Taekwondo originated as a Korean martial art but has evolved to include elements of Chinese and Japanese martial arts. Professional taekwondo fighters are fit with good muscle definition. Performing taekwondo is a physical and mental practice. To enhance their physical fitness, professional taekwondo fighters must follow a robust strength and conditioning program. This allows them to sustain the endurance required to implement taekwondo routines and engage in combat drills and competitions. Incorporate strength and conditioning into your exercise regimen to get the body of a professional taekwondo fighter.
Engage in specific cardiovascular exercise three to five days per week. Aim for at least 30 minutes for each session. Professional taekwondo and mixed martial arts fighters engage in short bursts of cardiovascular activity or 30 to 40-minute sessions. It's not necessary to overdo it in cardio training because many drills and combinations include cardiovascular components. Jogging, bicycling and even a brisk walk are all good choices.
Perform strength training at least three days per week on the opposite days of your cardiovascular training. Strength training builds muscle, which provides additional power. Create balance in your strength routine by splitting the time between working your upper and lower body. Opt for a variety of exercises in three sets of 12. Squats and lunges are good choices because they engage several muscle groups at the same time.
Implement a specific workout regimen for your core. Your core is comprised of your upper and lower abdominal muscles as well as the muscles on either side of your spine. A combination of standard situps and crunches as well as those that work the obliques helps to build a well-rounded exercise regimen.
Stretch before and after every workout or training session. Stretching in taekwondo should loosen muscles and increase range of motion. Professional taekwondo fighters are often able to kick at seemingly impossible speeds and heights. This is not magic; it's due to their flexibility and range of motion. Stretch after you warm up or after your cardio. Stretching before any activity or with "cold" muscles can cause injury. Stretch each part of your body slowly for at least five to 10 minutes. Many professional martial artists practice yoga as a more formal practice of stretching and strengthening their bodies.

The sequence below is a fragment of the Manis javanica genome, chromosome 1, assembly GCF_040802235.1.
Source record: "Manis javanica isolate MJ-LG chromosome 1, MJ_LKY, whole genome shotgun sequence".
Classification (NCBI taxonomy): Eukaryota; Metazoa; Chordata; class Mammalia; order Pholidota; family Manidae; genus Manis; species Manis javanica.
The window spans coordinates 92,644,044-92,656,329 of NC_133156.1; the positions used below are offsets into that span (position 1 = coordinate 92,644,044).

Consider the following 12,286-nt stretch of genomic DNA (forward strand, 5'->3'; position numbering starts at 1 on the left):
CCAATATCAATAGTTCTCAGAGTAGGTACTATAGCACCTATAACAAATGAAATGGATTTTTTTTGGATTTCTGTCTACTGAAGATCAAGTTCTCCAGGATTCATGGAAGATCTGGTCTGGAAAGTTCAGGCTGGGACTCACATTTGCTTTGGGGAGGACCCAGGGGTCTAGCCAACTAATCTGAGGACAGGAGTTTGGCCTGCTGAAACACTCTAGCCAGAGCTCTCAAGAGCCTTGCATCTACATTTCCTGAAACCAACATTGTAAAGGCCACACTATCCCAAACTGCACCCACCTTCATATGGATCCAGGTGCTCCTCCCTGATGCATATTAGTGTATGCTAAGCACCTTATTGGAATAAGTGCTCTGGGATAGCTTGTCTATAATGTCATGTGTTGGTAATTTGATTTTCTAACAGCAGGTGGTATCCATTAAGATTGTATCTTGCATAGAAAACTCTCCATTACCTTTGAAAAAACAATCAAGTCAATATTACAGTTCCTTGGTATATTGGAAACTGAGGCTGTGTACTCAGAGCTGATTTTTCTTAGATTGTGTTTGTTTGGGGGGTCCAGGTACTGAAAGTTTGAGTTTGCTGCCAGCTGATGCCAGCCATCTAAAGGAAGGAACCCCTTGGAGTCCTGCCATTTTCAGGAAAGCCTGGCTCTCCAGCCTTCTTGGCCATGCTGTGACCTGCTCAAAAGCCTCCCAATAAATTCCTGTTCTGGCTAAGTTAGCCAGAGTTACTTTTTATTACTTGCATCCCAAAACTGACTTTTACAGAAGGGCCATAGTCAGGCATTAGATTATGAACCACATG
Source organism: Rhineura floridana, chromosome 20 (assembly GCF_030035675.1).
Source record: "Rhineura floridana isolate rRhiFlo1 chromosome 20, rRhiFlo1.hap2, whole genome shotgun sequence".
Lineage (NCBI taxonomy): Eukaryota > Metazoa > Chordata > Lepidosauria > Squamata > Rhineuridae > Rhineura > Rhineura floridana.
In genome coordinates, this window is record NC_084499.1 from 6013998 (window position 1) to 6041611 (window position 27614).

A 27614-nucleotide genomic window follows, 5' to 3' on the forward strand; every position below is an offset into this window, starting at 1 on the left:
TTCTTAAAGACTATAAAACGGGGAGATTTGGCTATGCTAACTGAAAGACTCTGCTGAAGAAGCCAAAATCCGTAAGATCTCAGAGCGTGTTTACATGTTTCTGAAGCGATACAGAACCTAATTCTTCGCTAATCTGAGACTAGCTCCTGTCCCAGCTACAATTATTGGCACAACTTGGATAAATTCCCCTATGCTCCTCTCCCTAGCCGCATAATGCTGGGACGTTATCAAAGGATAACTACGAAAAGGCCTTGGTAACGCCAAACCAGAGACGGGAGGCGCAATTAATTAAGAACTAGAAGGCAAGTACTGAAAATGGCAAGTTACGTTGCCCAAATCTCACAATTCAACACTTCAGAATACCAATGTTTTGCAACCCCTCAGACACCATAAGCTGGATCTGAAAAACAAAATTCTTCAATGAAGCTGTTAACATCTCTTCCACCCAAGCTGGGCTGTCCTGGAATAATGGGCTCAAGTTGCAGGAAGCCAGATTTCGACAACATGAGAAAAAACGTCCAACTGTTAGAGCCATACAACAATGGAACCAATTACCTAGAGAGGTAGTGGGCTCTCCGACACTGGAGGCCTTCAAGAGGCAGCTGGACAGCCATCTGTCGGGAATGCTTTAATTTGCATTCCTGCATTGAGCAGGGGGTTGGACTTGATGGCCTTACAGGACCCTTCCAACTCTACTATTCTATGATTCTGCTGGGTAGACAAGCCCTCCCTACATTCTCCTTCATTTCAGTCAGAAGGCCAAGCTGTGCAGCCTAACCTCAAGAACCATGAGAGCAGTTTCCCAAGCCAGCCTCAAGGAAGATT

Eat a balanced diet that contains minimal amounts of fat. If you consume 2,000 calories per day, you can consume 44 to 78 grams of total fat per day. Sticking to the lower end of this range and even lowering your fat intake to less than 44 grams per day prevents your body from accumulating unhealthy fat yet meets dietary needs for fat intake.
Increase your intake of protein to the maximum limit without exceeding your caloric intake. For example, if you consume 2,000 calories per day you can eat between 50 and 175 grams of protein per day. Aim to consume the upper limit of protein from healthy sources such as chicken breast or tuna; it keeps you full and provides your body with a solid energy source during workouts or taekwondo routines.
- World Taekwondo Federation: What Is Taekwondo
- World Taekwondo Federation: Taekwondo History
- ATAOnline.com: American Taekwondo Association
- World Martial Arts Academy: TKD Training Tips
- SportsWebMed: Introduction to Stretching
- Plattsburgh State University of New York: Nutrition and Health Information for Student Athletes